Along with its needed effects, a medicine may cause some unwanted effects. Although not all of these side effects may occur, if they do occur they may need medical attention.
Check with your doctor immediately if any of the following side effects occur:
Less common or rare
Black, tarry stools
blood in urine or stools
burning or itching of vagina
difficulty in breathing
discharge from vagina
discomfort, inflammation, or swelling at the injection site
general feeling of illness
light gray-colored stools
loss of appetite
numbness of tongue
pinpoint red spots on skin
skin rash, redness, or itching
unusual bleeding or bruising
unusual tiredness or weakness
yellow skin or eyes
Some side effects may occur that usually do not need medical attention. These side effects may go away during treatment as your body adjusts to the medicine. Also, your health care professional may be able to tell you about ways to prevent or reduce some of these side effects. Check with your health care professional if any of the following side effects continue or are bothersome or if you have any questions about them:
Less common or rare
Abdominal or stomach cramps
altered sense of taste
burning or prickling feeling of skin
nausea or vomiting
ringing, buzzing, or noise in ear
small, nonraised, round, purplish or red spots on skin
trouble in sleeping
Other side effects not listed may also occur in some patients. If you notice any other effects, check with your healthcare professional.
Call your doctor for medical advice about side effects. You may report side effects to the FDA at 1-800-FDA-1088.
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Side effects of Rez in details
A side effect of any drug can be defined as the unwanted or undesired effect produced by the drug. The side effect can be major or in few medications minor that can be ignored. Side effects not only vary from drug to drug, but it also depends on the dose of the drug, the individual sensitivity of the person, brand or company which manufactures it. If side effects overweigh the actual effect of the medicine, it may be difficult to convince the patient to take the drug. Few patients get specific side effects to specific drugs; in that case, a doctor replaces the drug with another. If you feel any side effect and it troubles you, do not forget to share with your healthcare practitioner.
Local reactions such as phlebitis/thrombophlebitis following intravenous administration, and discomfort/swelling at the injection site following intramuscular administration occurred at rates of approximately 1.9% and 2.4%, respectively.
Systemic reactions (considered to be related to therapy or of uncertain etiology) occurring at an incidence of 1% to 1.3% include diarrhea, nausea and/or vomiting, and rash. Reactions occurring at an incidence of less than 1% are listed within each body system in order of decreasing severity:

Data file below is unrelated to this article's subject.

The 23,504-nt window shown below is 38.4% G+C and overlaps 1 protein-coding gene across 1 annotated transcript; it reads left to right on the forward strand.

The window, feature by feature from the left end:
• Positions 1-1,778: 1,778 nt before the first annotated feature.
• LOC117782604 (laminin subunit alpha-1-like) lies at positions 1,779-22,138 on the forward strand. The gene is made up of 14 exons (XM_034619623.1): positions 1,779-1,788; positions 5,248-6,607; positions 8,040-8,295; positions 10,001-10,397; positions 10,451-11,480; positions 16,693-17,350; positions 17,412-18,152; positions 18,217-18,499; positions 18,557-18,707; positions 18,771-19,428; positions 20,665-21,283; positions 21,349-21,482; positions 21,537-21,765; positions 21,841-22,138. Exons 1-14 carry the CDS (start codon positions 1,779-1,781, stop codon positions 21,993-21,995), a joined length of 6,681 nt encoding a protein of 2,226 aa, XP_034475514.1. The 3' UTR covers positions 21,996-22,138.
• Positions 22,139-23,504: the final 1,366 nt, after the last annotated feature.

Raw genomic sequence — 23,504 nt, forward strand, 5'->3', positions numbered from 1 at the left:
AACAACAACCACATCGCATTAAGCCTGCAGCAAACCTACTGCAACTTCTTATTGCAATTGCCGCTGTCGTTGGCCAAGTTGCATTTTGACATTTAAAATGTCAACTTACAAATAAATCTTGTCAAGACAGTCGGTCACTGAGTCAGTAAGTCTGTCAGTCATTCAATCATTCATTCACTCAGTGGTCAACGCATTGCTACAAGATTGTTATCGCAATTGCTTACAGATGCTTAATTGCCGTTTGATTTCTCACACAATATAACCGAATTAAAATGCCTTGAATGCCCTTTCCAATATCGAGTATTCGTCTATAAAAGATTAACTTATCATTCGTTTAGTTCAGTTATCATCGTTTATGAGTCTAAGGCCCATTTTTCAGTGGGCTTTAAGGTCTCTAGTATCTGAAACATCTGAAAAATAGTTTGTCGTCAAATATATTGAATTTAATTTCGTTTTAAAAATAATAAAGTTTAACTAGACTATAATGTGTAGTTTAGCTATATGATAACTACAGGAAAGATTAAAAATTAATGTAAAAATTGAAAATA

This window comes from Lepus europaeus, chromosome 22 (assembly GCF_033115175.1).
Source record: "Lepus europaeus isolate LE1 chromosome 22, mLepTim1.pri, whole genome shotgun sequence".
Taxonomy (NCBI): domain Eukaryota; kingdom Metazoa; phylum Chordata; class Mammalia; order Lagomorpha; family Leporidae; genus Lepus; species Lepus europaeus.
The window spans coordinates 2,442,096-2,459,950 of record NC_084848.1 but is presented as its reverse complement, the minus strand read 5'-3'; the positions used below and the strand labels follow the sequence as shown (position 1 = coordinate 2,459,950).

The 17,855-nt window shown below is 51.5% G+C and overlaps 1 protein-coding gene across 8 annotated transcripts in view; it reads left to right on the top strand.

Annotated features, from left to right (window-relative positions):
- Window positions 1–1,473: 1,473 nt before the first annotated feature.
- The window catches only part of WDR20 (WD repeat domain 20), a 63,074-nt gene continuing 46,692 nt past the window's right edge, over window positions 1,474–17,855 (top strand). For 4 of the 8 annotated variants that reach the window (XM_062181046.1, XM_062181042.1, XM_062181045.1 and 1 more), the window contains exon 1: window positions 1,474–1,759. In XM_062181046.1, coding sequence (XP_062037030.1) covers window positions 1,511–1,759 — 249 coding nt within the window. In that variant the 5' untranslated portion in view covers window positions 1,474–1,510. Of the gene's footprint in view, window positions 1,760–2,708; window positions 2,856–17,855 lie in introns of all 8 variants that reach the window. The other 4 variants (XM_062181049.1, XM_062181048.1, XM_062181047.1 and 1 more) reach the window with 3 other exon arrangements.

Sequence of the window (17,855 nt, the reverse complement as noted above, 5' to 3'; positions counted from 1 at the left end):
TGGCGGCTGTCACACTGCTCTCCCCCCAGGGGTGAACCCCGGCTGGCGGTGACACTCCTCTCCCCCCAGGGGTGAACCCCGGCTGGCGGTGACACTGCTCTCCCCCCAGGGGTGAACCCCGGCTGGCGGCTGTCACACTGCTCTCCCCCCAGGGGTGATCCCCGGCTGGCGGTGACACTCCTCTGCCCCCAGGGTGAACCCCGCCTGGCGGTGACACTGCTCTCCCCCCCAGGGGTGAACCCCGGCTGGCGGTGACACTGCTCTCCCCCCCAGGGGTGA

Gastrointestinal —abdominal cramps; rare cases of C. difficile-associated diarrhea, including pseudomembranous colitis, or gastrointestinal bleeding have been reported. Onset of pseudomembranous colitis symptoms may occur during or after antibiotic treatment.
Other —vaginal candidiasis, vaginitis, breast tenderness
Body as a Whole —weakness, headache, fever, malaise
Pediatric Adverse Reactions
Of the 612 pediatric patients who were treated with Rez for injection in clinical trials, less than 1% required discontinuation of therapy due to adverse events. The following systemic adverse events, regardless of drug relationship, occurred in at least 1% of treated patients in domestic clinical trials: rash (4.3%), diarrhea (1.4%), and fever (1%). These adverse events were comparable to those observed in adult clinical trials.
In 343 pediatric patients receiving intravenous therapy, the following local reactions were noted: pain (12%), erythema (2.9%), induration (0.9%), and phlebitis (2.1%). In the US patient population, pain occurred in 1.5% of patients, while each of the remaining 3 local reactions had an incidence of 0.5%.
The following laboratory adverse events, regardless of drug relationship, occurred in at least 1% of treated patients: increased eosinophils (6.3%), increased platelets (3.6%), neutropenia (3.2%), increased AST (3.8%), increased ALT (6.5%), and increased serum creatinine (5.8%).
In US pediatric clinical trials, neutropenia (absolute neutrophil count less than 1,000/mm3) occurred in 11.3% of patients (8/71) younger than 2 years receiving 30 mg/kg every 6 hours. AST and ALT elevations to greater than 3 times the upper limit of normal were noted in 15% to 20% of patients aged 2 years or above receiving 50 mg/kg every 6 hours. The increased frequency of these reported laboratory adverse events may be due to either increased severity of illness treated or higher doses of Rez for injection administered.
Adverse Laboratory Changes